We hope you enjoy it as much as we enjoyed its elaboration 🙂
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10 Things you Need to Know to Build a Chinese Website (Part 2)
In the first part of this article, we showed and identified 5 main points that differentiate a Chinese website from its western counterpart that we need to keep in mind in order to build a good one.
Let us summarize some of the main points addressed in the previous article:
- The style, design and structure are more complex and with much more information in opposition to the cleanness of the western websites
- Where to host your Chinese website is one of the first decisions to make. The most of the times we advise you to have a hosting in China. For that you will need a Chinese company to apply for an Internet Content Provider (ICP License)
- The Chinese Great Firewall blocks all websites that do not meet the content requirements that marks the Chinese government
- Your website needs to be ready to integrate with the main Chinese players. Google, Facebook and friends are banned in China; instead you will need to use the BATs (Baidu, Alibaba and Tencent).
After this little updating, we would like to further develop this post showing you 5 more crucial things to take in consideration when building a good Chinese website.
When building a chinese website, What else should I know?
6 – CHINA IS MOBILE. BE RESPONSIVE
Adapting our website to mobile is very important in any country, but in China is mandatory.
The Smartphone is, in many cases, the only way they have to access the Internet. Therefore Chinese users are much more familiar with the use of mobile devices. Keep in mind that almost the 50% of all Ecommerce transactions made in 2015 were done via mobile, compared to the also quite high 22% in the United States.
Don’t think any longer and start working on a nice mobile design… Mobile first!
7 – DOMAIN. WHICH ONE IS THE RIGHT OPTION FOR ME
In your approach to domains, three are the main options:
– Not that long ago, to have a .CN was a must. It was not possible to get it if you didn’t have a Chinese legal entity. This has changed over the time and now you can easily get a .cn domain, no matter where your company comes from, just providing a copy of your Company’s ID. As the Chinese international top level domain, your brand might be perceived as having a strong presence in China and might also bring some trust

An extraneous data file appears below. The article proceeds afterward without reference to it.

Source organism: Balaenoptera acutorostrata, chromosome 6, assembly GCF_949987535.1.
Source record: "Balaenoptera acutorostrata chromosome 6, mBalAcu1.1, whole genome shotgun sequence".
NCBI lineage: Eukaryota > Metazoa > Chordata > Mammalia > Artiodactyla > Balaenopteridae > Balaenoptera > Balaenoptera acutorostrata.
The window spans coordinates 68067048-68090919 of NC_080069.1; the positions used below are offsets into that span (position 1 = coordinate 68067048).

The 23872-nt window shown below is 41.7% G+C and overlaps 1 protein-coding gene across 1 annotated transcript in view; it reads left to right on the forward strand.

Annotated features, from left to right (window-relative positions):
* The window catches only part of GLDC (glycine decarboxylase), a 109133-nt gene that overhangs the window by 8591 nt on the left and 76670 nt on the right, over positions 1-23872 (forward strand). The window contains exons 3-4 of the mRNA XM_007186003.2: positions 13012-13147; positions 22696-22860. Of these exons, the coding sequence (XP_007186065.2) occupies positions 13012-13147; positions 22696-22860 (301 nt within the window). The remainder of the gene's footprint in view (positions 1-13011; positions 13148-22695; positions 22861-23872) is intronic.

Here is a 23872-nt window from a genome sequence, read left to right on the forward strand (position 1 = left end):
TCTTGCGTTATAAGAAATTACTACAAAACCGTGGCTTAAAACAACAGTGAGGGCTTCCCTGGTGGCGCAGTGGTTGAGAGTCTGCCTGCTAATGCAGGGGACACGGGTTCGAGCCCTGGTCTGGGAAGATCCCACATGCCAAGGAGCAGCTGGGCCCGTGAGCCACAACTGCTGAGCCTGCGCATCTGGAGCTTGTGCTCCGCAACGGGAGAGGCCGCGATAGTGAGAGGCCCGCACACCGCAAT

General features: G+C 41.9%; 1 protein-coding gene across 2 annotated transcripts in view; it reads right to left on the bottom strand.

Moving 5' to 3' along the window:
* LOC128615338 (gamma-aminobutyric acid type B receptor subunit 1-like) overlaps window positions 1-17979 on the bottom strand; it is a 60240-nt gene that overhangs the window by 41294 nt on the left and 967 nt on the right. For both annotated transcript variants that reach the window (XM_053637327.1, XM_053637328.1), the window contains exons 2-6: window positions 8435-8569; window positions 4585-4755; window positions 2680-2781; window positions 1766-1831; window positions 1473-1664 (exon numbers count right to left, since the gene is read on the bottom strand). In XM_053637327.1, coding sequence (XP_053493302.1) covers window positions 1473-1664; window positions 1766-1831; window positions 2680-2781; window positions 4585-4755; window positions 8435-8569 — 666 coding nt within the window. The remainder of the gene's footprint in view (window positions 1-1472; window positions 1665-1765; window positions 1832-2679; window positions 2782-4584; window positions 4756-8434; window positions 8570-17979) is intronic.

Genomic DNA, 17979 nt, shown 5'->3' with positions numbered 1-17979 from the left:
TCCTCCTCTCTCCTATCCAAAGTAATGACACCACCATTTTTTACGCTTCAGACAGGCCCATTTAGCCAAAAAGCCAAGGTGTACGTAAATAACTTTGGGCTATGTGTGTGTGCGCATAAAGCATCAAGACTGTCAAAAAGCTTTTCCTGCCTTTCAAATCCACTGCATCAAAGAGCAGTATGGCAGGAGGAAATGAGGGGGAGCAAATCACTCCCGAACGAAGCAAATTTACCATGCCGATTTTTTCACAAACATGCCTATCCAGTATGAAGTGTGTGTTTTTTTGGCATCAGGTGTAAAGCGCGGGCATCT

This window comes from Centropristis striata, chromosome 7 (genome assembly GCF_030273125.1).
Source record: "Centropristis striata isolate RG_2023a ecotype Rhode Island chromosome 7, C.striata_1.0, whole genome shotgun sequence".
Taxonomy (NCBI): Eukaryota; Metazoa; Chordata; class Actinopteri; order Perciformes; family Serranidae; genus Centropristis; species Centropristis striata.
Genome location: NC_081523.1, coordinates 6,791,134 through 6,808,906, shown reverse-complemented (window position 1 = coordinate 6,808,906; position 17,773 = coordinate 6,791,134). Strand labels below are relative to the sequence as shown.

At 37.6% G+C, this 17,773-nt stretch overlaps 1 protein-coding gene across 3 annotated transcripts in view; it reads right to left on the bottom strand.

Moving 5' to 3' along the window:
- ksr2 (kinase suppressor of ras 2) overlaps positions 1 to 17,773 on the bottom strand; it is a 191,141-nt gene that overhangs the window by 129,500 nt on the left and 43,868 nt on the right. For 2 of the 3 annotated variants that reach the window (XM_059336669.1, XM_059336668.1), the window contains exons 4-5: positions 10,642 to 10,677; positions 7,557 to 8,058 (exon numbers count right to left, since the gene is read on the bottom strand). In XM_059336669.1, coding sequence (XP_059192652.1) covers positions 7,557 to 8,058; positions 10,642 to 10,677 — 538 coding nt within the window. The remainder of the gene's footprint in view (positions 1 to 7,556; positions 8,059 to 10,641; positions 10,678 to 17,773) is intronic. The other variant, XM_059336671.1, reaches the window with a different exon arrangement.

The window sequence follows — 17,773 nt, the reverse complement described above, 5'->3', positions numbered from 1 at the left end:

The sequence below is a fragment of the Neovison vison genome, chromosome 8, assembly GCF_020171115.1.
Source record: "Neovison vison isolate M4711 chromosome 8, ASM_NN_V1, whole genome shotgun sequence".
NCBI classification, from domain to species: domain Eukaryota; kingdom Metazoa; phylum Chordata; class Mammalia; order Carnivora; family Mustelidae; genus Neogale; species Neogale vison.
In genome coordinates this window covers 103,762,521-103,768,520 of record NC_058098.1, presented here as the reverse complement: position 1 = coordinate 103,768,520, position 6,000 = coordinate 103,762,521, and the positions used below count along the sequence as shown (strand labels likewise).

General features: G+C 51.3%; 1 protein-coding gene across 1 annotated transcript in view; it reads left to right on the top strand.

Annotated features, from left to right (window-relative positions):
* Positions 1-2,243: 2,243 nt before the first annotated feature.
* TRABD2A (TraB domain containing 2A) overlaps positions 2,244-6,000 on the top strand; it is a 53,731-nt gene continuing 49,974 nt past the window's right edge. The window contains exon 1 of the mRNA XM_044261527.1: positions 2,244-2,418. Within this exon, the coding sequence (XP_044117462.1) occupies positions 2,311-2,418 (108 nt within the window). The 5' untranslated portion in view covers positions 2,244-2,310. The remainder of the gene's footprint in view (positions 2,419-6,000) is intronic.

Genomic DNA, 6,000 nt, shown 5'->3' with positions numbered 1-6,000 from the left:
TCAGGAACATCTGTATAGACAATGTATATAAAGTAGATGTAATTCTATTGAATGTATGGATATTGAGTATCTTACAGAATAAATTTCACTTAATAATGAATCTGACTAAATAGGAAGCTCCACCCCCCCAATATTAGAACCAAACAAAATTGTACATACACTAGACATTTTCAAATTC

– On the other hand, we have the .COM domain. Chinese Internet users are increasingly getting used to this domain. Major Ecommerce platforms like Tmall.com, JD.com or Sunning.com may bear much of the blame for this. It can be very good for foreign companies trying to sell their products in the Asian giant to have a .com domain as it might help to highlight the international feel of the brand
– .COM.CN is the ugly duckling in the middle still in use by many brands mixing the good things from the previous mentioned domains, but without reaching their full advantages. In any case it can also be a good solution.
Which language should I use?
Another point to think about is the language to be used. Does your brand have a Chinese name? Then you can also use its pinyin term. Pinyin is the romanization system for standard Chinese: Chinese search engines recognise the pinyin words in the URL and then link them to what they stand for in Chinese characters in order for the website not to lose coherence.
Don’t get crazy about the domain, they are usually not that expensive. So, in case you can afford it, try to get the three of them (.com, .cn and .com.cn), plus their pinyin variants and redirect them to the main one; depending on your strategy.
8 – CONTENT. DON’T GET LOST IN TRANSLATION
It is important to know very well your main target markets as the language will differ depending on it. It might be obvious to mention it, but it wouldn’t be the first time that a company’s target consumer is in Hong Kong, Taiwan or Macao and the language used for the website translation was simplified Chinese instead of traditional Chinese and the other way around. That is a major and silly mistake that takes a long time to revert.